Are you still asking your developers, who are usually not trained as security experts, to integrate and secure your applications with Azure Active Directory (Azure AD)? These are extremely security-sensitive integrations involving both authentication and authorization. And to do this, the developers may need to learn the latest authentication/authorization protocols (OIDC/OAuth or SAML) from scratch. They may need to practice with the Azure AD SDKs for different programming languages, e.g., .Net, Java, and PHP. They may also need to implement similar integrations for many different apps (e.g., HR and Finance) again and again. Such an integration effort could take your organization months or years to finish depending on the number and the complexity of applications.
You deserve a better solution, and we are building one that will reduce the time required down to hours or days, even minutes
In this tutorial, you will learn how to implement OpenID Connect (OIDC) SSO authentication for a web application with Azure AD and Datawiza. “Application” here refers to Regular Web Applications that perform most of their application logic on the server (e.g., ASP.NET, PHP, or JAVA). Mobile applications (iOS and Android) and Single Page Applications (e.g., AngularJS, Node.js, or React) are not included.
Introduction to the Datwiza Platform
The Datawiza platform is a cloud-delivered, SaaS-based access management solution. It includes a data plane and a control plane: Datawiza Access Broker (DAB) and Datawiza Cloud Management Console (DCMC).
DAB is a lightweight, container-based access proxy deployed close to your application via the sidecar (agent) or gateway mode. It talks to Azure AD on behalf of your applications so that you don’t need to worry about the integration work. DCMC is a cloud-based management console where you can configure and manage the policies of DABs. Such a SaaS-based design makes the whole platform much easier to use.
Simple configurations using Datawiza Cloud Management Console
Use your Azure AD Admin Account (this account should have the permission to create an app registration in the Azure AD tenant) log in to the DCMC. Click on the Get started button and follow the steps.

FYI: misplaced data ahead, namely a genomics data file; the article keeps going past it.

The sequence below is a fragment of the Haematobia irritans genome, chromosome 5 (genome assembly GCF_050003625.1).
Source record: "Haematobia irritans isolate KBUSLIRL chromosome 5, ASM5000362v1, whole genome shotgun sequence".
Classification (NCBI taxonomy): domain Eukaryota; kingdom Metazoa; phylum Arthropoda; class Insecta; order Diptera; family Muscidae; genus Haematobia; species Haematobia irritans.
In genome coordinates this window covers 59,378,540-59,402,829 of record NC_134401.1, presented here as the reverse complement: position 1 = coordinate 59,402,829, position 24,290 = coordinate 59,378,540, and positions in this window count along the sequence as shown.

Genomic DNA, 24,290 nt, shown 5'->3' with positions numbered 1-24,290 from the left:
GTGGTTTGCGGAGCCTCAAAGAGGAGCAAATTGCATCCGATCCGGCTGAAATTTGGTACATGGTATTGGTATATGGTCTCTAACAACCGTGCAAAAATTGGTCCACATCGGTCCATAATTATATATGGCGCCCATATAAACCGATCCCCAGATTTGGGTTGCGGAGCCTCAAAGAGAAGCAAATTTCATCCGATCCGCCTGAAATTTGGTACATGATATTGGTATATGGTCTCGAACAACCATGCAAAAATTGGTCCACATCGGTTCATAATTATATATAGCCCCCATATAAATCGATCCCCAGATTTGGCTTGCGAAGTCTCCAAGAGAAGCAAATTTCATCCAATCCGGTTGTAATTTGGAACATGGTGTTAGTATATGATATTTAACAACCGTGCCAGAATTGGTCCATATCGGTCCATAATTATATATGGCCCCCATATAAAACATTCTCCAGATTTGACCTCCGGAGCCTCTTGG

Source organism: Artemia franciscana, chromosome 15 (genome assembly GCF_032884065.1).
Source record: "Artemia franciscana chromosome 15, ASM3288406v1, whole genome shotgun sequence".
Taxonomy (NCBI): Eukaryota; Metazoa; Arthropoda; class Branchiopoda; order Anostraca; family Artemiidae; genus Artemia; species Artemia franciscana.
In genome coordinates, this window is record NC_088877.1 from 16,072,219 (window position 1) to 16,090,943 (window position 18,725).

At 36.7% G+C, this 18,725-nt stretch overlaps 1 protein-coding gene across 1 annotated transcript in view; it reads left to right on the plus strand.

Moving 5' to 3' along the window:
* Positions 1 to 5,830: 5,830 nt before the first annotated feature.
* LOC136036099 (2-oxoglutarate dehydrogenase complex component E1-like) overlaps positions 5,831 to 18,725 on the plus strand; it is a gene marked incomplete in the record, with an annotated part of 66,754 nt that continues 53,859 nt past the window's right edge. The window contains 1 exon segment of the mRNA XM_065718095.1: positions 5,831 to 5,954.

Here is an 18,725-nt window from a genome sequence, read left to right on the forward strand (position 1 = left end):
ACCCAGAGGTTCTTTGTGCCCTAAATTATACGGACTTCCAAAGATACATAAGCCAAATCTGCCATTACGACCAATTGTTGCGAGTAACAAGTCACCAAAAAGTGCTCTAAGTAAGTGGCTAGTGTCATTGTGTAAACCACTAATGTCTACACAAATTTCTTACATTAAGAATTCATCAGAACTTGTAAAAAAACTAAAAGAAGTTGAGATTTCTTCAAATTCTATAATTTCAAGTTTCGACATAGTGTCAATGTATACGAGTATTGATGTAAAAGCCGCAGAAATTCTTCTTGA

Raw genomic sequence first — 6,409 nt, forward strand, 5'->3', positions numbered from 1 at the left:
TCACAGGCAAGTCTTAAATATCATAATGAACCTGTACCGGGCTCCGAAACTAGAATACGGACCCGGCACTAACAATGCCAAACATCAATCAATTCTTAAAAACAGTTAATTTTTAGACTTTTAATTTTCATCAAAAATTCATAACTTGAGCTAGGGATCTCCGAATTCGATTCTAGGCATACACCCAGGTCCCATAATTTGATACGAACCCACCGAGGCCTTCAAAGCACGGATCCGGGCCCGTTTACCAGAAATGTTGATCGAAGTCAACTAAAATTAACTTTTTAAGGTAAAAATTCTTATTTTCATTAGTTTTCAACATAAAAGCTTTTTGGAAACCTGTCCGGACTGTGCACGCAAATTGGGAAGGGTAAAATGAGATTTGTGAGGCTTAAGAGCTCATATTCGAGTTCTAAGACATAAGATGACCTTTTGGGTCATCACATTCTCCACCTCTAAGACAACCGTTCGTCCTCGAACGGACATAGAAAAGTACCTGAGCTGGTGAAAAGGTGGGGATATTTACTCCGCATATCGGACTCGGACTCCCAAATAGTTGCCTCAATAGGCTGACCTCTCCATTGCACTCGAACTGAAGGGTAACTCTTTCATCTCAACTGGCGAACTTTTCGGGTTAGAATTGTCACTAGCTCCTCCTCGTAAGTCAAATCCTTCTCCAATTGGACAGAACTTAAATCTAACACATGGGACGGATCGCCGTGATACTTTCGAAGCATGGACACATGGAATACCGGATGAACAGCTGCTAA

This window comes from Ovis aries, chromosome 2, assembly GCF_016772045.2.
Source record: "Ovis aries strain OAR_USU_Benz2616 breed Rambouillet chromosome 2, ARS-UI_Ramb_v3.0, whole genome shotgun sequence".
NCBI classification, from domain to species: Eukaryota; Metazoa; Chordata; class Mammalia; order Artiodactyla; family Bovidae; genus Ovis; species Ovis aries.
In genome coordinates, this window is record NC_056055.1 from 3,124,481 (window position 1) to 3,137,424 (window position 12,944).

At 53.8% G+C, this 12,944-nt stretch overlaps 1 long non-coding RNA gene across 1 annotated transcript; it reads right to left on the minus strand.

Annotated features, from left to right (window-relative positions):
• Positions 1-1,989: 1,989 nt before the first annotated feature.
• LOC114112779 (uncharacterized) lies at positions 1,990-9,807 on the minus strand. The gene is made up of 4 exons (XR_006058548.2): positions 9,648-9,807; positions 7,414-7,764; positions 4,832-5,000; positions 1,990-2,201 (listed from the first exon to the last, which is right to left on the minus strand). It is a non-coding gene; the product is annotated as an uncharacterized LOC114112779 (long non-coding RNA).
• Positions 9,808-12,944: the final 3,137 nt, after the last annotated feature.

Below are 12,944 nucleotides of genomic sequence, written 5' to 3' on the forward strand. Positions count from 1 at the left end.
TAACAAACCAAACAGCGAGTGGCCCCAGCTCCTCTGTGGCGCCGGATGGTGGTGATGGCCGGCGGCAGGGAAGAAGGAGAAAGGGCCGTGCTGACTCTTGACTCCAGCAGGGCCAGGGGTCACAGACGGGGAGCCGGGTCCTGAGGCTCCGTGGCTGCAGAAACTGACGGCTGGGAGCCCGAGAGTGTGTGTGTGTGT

Enter some basic information, such as the deployment name and provisioning key name:
For Add Application step:
Configure your application with the following values:
- Platform: Web
- App Name: Demo App
- Public Domain: http://localhost:9772
- Listen Port: 9772
- Upstream Servers: http://host.docker.internal:3001
- Default Action: Allow
Note that Upstream Servers is the address of the application for which you want to enable SSO. In this tutorial, we will provide a header-based app running on port 3001.
- If you use Mac or Windows, then set the Upstream Servers to http://host.docker.internal:3001 (Docker 18.03+).
- If you use Linux, use ip addr show docker0 to get the docker host IP (e.g., 172.17.0.1) and then set Upstream Servers to http://172.17.0.1:3001 (see this for more details).
For Configure IdP step:
Select the Microsoft Azure Active Directory as the Identity Provider and keep the Automatic Generator option on.
Our One-Click for Microsoft Azure AD solution simplifies and automates adding applications to the Azure AD environment. It is a convenient way for companies to integrate their apps with Azure AD, and it eliminates many manual application configuration steps, which are often time-consuming and error-prone, and delay the time to value of using Azure AD. It also simplifies operations for administrators with the ability to easily configure the entire environment using a single console, reducing the need to pivot across the Datawiza Console and the Azure Portal.
Click Create and wait for interaction with Azure AD.All the configurations are now automatically set.
In the last step, we will give the command lines to pull the DAB image and the docker-compose file to run the DAB.
Execute the command lines in steps 1 & 2 and note down the docker-compose file in step 3.
Run DAB as a sidecar (agent) to your application
After finishing the configuration in DCMC, you can run the DAB with the YAML file noted down in the previous step. In this part of the tutorial, we need to add our header-based app to the YAML file for testing purposes. The docker-compose YAML file should then be like this:
Now, we can use docker-compose to create and start the DAB:
docker-compose -f datawiza-access-broker up -d
That's it. After executing the command above, the header-based app should have SSO enabled with Azure AD.
Now, let's give it a try.
Open a browser and type in http://localhost:9772. You should see the Azure AD login page as follows. Note that if you are already logged into Azure AD in your browser, you may need to logout to see the login page.
After logging in to the Azure AD, the header-based app will be shown.
This tutorial has shown you how to secure a web application with Azure AD using Datawiza -- in minutes instead of hours or days. Get a free trial by signing up/in here. Please email us at firstname.lastname@example.org if you need any help or have any questions.